A/B testing doesn't need to be complex. The fact is that most small business owners won't have the resources to create highly customized (and personalized) web pages. That's okay.
Tools like Optimizely and Unbounce make it possible to design landing pages and run A/B tests without needing to touch a line of code. All of the resources to run simple A/B tests are pre-built into these platforms.
Here are some ideas for concepts that you can test:
Many customers come to your website by landing on the homepage first. It's important to put your entire heart and soul behind optimizing this page. What is the first thing that a website visitor sees, and what kind of images are you using to capture their attention? What kinds of offers and deals should you be promoting?
Study your customers, be committed to making changes that make sense, and continuously optimize. It literally takes 10 minutes to get up and running with an A/B test.
2. Form Length
Consumers are perpetually exhausted. They don't have time to fill out a 4-page lead gen form to download your e-book. Clicking 'x' is way easier than typing in your name, address, phone number, credit card data, mother's maiden name, and whatever else your company is trying to collect.
A long sign-up process can create a barrier to conversion called friction. An A/B test can help your company relieve friction by determining the optimal form length that you should run.
The topic of color is more complex than meets the eye. I could probably even write a 10-page guide on the psychology and sociology of color theory.
People will react differently related to color — all due to factors that you may never expect. Gender, culture, and natural vision patterns all influence how people perceive color.
An important place to test color is on your website calls-to-action (CTAs) as these are the actions that guide users towards transactions and sales.
4. Social Media Sharing Buttons
Social media sharing buttons can amplify your brand's visibility. Think about it — people who tweet your products and content are giving you free marketing. It's important to maximize social media sharing activity on your website.
A/B test the placement, size, look, and feel of social buttons. Figure out the best way to build exposure for your brand.
5. Social Proof
Customer testimonials and logos are powerful signals for communicating how much your brand rocks. Try testing different variations of testimonials, customer images, brand videos, and other social elements on your landing pages.
6. Small Design Changes
Sometimes you don't want to change your entire homepage, but want to make a simple design change, but changes you think are simple can positively (or negatively) affect your conversion rates. Be sure to A/B test before deploying something new.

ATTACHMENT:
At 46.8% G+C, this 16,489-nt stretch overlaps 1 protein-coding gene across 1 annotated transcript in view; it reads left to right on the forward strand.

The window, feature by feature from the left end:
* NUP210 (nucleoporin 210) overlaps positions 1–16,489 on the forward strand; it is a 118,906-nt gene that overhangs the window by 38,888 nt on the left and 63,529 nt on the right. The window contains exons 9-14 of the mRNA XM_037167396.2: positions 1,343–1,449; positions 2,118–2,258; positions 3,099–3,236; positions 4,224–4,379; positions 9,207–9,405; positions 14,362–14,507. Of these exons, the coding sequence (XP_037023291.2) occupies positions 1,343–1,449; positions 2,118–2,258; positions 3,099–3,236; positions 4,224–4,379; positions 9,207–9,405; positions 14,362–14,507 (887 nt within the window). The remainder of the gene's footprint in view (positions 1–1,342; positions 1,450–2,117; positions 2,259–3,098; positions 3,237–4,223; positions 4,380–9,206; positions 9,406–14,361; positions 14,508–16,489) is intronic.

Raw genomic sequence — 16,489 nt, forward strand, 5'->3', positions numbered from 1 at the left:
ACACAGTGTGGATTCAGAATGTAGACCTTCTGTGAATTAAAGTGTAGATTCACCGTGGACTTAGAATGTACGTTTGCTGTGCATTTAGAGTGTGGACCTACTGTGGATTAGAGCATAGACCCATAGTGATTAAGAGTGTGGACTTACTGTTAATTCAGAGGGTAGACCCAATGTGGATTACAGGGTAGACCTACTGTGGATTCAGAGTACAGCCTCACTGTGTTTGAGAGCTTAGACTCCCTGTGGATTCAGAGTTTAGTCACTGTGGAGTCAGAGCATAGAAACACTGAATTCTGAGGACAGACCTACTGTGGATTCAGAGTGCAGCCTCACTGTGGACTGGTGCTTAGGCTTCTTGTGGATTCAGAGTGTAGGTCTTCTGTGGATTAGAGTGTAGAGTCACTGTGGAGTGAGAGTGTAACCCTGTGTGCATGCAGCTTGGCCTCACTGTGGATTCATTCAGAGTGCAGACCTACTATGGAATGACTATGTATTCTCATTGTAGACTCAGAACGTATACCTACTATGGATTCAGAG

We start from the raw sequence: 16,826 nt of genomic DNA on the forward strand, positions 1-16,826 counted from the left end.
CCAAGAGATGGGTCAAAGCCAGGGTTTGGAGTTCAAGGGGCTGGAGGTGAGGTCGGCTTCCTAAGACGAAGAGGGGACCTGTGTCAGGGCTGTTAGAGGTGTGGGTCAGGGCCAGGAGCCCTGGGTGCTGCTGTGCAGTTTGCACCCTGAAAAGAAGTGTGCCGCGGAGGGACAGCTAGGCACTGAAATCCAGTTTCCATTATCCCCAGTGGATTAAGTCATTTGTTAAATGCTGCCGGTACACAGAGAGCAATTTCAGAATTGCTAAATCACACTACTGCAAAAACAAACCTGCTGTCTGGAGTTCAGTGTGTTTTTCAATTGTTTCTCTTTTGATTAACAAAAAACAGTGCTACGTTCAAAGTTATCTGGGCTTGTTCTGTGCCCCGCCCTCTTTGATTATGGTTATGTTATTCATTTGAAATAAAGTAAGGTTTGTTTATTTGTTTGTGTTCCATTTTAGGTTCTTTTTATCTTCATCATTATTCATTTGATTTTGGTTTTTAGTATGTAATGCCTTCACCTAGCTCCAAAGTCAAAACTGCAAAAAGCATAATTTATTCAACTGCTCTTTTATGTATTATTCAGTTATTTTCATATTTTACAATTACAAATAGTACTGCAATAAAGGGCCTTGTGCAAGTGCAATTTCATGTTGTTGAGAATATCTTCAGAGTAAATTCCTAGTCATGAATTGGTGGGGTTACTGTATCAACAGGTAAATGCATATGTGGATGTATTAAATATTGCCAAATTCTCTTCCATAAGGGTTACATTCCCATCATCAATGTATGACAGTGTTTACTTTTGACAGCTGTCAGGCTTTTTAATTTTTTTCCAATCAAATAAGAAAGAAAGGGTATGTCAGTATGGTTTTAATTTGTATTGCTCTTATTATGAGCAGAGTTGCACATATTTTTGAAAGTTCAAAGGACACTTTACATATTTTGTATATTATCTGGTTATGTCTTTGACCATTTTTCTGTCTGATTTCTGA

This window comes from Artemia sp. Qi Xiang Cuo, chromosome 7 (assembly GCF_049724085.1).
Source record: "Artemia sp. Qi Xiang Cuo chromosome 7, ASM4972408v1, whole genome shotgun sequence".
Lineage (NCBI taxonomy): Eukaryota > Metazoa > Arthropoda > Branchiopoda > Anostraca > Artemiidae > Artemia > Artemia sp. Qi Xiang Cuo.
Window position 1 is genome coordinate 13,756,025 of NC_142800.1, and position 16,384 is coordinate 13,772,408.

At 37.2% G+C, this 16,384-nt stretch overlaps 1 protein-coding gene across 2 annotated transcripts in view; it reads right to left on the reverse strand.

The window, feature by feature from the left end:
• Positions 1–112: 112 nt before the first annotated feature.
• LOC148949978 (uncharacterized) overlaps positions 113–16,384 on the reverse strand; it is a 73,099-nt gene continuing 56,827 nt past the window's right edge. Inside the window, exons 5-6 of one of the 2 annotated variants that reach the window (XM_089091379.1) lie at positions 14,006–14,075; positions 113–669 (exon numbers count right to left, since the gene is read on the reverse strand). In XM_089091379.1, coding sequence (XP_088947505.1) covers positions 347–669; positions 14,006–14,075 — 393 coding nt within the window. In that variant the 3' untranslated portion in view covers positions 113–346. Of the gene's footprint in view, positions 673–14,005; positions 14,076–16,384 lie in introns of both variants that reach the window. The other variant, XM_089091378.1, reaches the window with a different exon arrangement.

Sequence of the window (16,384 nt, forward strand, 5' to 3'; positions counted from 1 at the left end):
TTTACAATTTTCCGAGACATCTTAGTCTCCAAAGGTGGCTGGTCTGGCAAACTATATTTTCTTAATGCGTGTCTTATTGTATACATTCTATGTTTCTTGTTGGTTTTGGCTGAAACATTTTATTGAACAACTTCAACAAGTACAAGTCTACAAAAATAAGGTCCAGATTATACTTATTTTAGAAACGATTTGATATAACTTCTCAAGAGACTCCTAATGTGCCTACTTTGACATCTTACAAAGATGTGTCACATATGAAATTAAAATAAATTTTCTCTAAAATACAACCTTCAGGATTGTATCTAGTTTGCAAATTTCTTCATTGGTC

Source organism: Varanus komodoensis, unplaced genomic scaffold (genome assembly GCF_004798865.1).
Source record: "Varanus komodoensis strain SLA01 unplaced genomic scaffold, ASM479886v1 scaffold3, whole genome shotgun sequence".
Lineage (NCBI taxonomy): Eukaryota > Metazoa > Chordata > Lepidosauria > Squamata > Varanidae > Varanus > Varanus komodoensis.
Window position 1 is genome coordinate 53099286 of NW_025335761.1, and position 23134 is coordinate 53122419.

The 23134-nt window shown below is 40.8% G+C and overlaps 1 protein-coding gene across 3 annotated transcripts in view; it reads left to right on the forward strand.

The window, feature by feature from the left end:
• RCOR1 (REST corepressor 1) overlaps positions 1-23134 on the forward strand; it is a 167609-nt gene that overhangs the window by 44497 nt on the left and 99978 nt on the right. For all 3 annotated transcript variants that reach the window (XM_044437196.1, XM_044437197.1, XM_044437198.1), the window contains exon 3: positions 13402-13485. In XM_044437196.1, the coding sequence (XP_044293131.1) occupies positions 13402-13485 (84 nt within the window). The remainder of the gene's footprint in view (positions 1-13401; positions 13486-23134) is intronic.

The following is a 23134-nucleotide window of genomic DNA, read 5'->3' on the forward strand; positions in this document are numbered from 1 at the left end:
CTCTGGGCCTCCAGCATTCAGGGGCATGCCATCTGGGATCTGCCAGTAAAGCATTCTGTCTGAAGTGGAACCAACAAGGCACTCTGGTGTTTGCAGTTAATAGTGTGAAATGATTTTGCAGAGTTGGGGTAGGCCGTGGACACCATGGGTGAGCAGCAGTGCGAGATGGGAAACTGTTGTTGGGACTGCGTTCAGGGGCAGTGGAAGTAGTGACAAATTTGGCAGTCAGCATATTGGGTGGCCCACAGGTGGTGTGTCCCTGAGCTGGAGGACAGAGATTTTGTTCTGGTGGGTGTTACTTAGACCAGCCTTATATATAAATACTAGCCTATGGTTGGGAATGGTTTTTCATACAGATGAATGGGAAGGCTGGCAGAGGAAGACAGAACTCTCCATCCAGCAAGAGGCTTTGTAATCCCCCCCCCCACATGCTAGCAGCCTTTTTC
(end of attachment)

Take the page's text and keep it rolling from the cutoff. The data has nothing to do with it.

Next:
7. Email Subject Lines
Most email marketing programs (like MailChimp and Constant Contact) have built-in A/B testing functions. Take advantage! Try out different subject lines and copy to see what resonates most with your audience.
After a few iterations, you'll figure out which testimonials help you sell most effectively. Just make sure to keep your mind and heart open — your favorite client comments may not be what resonates with your prospects.
Final Words of Wisdom: Keep the Right Approach
Before we send you off into the world of A/B testing, we want to solidify a few best practices:
Always be clear about the problem that you want your A/B tests to solve. It may help to frame this problem as a research question. For instance — 'Will changing my CTA button from red to blue increase click-through rates?' Answer your own research question with a hypothesis. Before setting up your first A/B test, think about what your gut is telling you. Heck, you can even put your answer on paper (or place bets at the office). Know what metric you're measuring. Are you looking at direct sales? Click-through rates? Make sure that you know what metric you're trying to optimize before running your first test. Back up your studies with qualitative research. Numbers alone aren't enough for solving your marketing problems. Understand why you're seeing certain patterns. Ask lots of questions (hey, it's a good excuse to talk to your customers. Be relentless about staying objective. It's natural to have favorites — we're human. To the best of your ability, however, you need to keep your emotions quiet. A/B testing is powerful because it reveals your company's blind spots. Don't let your (natural) biases cloud your judgment. Have fun. A/B testing can be frustrating. You'll learn things that you probably don't want to know, and you'll probably need to invest money in fixing problems on your website. Don't let these moments bog you down. A/B testing really is a blast. Make it a game. Place bets. Do it with monster-smile.
Your Turn: As a small business owner, have you tried A/B testing? What did you find out?